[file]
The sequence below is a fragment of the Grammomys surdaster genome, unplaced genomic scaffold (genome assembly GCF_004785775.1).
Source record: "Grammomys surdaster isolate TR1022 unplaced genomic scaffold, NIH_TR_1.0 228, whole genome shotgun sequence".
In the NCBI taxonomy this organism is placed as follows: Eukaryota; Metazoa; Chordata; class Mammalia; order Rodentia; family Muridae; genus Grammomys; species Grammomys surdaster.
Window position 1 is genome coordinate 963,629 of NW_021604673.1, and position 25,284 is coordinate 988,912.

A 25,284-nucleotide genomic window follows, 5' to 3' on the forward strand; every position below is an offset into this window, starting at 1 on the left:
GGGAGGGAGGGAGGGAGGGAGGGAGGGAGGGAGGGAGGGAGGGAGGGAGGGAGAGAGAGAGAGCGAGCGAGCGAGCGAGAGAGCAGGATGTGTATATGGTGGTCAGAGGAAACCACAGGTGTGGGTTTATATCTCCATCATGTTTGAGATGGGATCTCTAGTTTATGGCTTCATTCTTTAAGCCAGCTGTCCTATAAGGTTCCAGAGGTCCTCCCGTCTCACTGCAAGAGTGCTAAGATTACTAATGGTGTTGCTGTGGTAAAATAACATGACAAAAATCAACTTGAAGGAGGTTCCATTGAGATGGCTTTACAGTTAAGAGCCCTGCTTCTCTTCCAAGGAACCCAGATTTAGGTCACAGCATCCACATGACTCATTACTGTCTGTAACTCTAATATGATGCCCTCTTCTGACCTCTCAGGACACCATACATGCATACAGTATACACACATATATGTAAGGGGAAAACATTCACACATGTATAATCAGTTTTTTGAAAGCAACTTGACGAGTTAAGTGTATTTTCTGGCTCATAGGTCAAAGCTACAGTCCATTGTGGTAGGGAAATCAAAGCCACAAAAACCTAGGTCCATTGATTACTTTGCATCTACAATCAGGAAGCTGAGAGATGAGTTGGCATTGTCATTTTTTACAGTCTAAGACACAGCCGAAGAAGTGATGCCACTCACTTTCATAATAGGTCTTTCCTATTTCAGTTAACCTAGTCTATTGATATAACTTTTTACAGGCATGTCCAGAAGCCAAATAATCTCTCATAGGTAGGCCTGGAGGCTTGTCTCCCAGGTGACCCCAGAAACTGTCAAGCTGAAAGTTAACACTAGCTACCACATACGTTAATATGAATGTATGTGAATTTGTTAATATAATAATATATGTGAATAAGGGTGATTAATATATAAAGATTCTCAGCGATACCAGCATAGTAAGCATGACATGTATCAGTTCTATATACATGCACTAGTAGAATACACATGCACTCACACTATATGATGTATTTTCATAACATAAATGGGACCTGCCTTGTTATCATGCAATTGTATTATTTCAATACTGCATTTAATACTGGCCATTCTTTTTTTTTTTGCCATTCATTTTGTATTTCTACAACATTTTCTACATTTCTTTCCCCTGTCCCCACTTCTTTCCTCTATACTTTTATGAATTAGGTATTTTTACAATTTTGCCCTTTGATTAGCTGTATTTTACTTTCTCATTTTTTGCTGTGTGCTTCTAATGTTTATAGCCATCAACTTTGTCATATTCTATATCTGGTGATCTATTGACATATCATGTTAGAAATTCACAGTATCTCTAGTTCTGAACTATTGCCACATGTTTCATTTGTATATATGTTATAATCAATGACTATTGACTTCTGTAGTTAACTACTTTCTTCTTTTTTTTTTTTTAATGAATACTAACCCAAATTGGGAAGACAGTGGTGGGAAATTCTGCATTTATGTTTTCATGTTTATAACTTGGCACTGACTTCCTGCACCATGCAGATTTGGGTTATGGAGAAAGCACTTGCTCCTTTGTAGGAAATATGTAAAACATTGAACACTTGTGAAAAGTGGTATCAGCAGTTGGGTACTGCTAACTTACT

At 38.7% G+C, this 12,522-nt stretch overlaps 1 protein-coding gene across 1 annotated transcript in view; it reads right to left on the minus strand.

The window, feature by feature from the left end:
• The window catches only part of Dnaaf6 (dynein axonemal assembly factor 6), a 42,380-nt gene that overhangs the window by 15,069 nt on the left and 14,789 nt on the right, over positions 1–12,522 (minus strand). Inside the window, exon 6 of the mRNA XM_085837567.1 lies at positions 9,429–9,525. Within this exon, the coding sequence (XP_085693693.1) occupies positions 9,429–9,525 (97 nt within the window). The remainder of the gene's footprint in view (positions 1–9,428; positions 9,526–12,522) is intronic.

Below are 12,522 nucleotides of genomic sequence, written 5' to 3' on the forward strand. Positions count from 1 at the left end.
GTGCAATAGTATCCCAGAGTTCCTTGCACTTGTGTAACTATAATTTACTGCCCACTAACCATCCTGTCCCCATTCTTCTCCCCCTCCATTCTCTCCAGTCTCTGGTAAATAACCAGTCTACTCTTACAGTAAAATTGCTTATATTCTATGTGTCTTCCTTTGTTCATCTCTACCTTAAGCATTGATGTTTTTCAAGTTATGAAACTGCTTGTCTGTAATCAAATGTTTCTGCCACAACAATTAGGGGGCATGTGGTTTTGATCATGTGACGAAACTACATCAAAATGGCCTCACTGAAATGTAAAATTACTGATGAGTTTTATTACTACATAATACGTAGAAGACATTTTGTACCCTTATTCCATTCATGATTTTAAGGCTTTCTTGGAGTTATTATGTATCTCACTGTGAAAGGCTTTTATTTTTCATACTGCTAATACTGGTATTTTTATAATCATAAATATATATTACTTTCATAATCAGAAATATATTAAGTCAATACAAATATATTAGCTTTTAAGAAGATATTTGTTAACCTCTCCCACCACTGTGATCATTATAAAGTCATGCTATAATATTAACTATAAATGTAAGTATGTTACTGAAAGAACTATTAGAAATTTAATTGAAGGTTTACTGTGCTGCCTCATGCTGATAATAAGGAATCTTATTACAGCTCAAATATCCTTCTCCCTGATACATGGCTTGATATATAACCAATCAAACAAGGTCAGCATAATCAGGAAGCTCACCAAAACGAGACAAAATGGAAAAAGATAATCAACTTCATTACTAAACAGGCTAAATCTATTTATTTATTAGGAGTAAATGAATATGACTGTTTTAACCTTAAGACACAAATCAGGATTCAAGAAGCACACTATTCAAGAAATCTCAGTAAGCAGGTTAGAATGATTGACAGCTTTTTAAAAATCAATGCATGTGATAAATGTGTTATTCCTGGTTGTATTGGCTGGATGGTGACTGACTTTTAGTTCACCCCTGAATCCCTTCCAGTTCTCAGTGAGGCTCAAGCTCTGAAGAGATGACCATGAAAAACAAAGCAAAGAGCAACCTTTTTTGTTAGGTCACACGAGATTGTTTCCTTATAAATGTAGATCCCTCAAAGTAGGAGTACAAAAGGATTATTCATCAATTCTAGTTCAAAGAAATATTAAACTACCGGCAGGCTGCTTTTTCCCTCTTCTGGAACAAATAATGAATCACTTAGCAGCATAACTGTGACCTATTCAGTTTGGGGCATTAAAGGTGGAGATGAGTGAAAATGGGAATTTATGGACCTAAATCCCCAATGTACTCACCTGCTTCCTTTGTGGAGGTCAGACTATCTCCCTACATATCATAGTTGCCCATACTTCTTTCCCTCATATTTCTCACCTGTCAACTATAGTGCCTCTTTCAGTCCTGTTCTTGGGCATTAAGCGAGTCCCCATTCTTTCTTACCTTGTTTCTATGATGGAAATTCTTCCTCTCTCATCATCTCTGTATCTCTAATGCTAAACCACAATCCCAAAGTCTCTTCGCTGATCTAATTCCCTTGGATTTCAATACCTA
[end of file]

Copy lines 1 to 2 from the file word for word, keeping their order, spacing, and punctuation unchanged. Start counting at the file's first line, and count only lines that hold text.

The sequence below is a fragment of the Grammomys surdaster genome, unplaced genomic scaffold (genome assembly GCF_004785775.1).
Source record: "Grammomys surdaster isolate TR1022 unplaced genomic scaffold, NIH_TR_1.0 228, whole genome shotgun sequence".